Long Before Brexit, Geological Events Broke Britain’s Tie to Europe

Artist’s illustration of the ancient ice age land bridge connecting Britain with France. The foreground is around where the port of Calais is today. The waterfalls cascading over the land bridge represents the beginning of physical separation of Britain from Europe. (Imperial College London/Chase Stone)

(CN) – Britain’s vote to leave the European Union this past summer wasn’t the first time the British Isles have separated from the continent: 450,000 years ago, the land bridge that joined them was obliterated by chance geological events that severed their physical connection forever.

Nearly 450,000 years ago, an ice age gripped the planet. Ice stretched across the North Sea from Britain to Scandinavia, and the resulting lower sea levels meant the entire English Channel was dry frozen tundra marked by small rivers.

Researchers have long theorized that a massive chalk ridge in the Dover Strait, between Dover and Calais, France, held back a huge lake that had formed in front of the ice sheet. Ten years ago, researchers from the Imperial College London found geophysical evidence of megaflood erosion beneath the English Channel which they believed at the time was caused by a catastrophic breach of the chalk ridge.

Now in a new study, the team and their colleagues in Europe offer details on the ridge’s breach – which first began as waterfalls when the proglacial lake overflowed. The waterfalls eroded the rock at the foot of the chalk ridge, drilling plunge pools several kilometers in diameter and around 100 meters deep into solid rock.

The plunge pools form a straight line, further bolstering the belief that the chalk ridge – the land bridge connecting Britain and Europe – held back the proglacial lake. The researchers believe the ridge was about 20 miles long and 328 feet tall until the constant pounding of the waterfalls caused it to collapse.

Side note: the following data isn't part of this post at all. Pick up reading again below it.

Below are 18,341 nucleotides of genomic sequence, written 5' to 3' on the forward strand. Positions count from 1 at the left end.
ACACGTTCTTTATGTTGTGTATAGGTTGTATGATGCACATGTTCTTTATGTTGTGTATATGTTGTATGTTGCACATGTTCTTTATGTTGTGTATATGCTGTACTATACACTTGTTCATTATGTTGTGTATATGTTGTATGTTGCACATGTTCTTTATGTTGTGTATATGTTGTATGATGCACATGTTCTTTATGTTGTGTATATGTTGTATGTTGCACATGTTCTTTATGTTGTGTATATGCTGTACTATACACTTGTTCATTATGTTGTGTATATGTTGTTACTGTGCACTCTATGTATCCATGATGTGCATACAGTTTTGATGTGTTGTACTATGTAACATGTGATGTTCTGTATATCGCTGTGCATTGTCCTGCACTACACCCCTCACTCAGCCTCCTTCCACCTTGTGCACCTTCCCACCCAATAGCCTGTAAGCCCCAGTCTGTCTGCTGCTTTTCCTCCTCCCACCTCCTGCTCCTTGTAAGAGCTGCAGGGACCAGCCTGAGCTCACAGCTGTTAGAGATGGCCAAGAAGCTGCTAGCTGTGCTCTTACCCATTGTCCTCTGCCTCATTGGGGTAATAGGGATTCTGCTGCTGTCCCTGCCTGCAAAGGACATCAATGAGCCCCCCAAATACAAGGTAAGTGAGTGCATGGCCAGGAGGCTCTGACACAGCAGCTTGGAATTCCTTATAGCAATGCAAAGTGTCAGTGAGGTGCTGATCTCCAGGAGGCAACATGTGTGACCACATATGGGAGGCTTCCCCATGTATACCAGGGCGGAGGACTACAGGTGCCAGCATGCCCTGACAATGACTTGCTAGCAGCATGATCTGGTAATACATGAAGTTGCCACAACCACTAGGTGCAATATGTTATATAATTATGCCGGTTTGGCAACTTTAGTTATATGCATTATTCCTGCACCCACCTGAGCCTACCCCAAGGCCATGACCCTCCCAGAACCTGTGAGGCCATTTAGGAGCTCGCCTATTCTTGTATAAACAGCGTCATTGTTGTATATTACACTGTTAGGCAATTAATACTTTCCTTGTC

It’s taken the researchers 10 years to put together the geological jigsaw puzzle, but they say they’re confident they now know what caused “Brexit 1.0.”

“We still don’t know for sure why the proglacial lake spilt over,” study co-author Jenny Collier said. “Perhaps part of the ice sheet broke off, collapsing into the lake, causing a surge that carved a path for the water to cascade off the chalk ridge. In terms of the catastrophic failure of the ridge, maybe an earth tremor, which is still characteristic of this region today, further weakened the ridge. This may have caused the chalk ridge to collapse, releasing the megaflood that we have found evidence for in our studies.”

The researchers say that but for whatever chance geological event caused the lake to spill over, Britain might have remained connected to Europe – jutting out into the sea as Denmark does. They didn’t hypothesize whether remaining physically connected to Europe would have changed the results of the June 2016 vote to leave the European Union.

They plan to take core samples of the filled-in plunge pools to figure out when the event occurred. However, they noted the challenge of their next undertaking – huge tidal changes occur in the Dover Strait, which is also the world’s busiest shipping lane.

 

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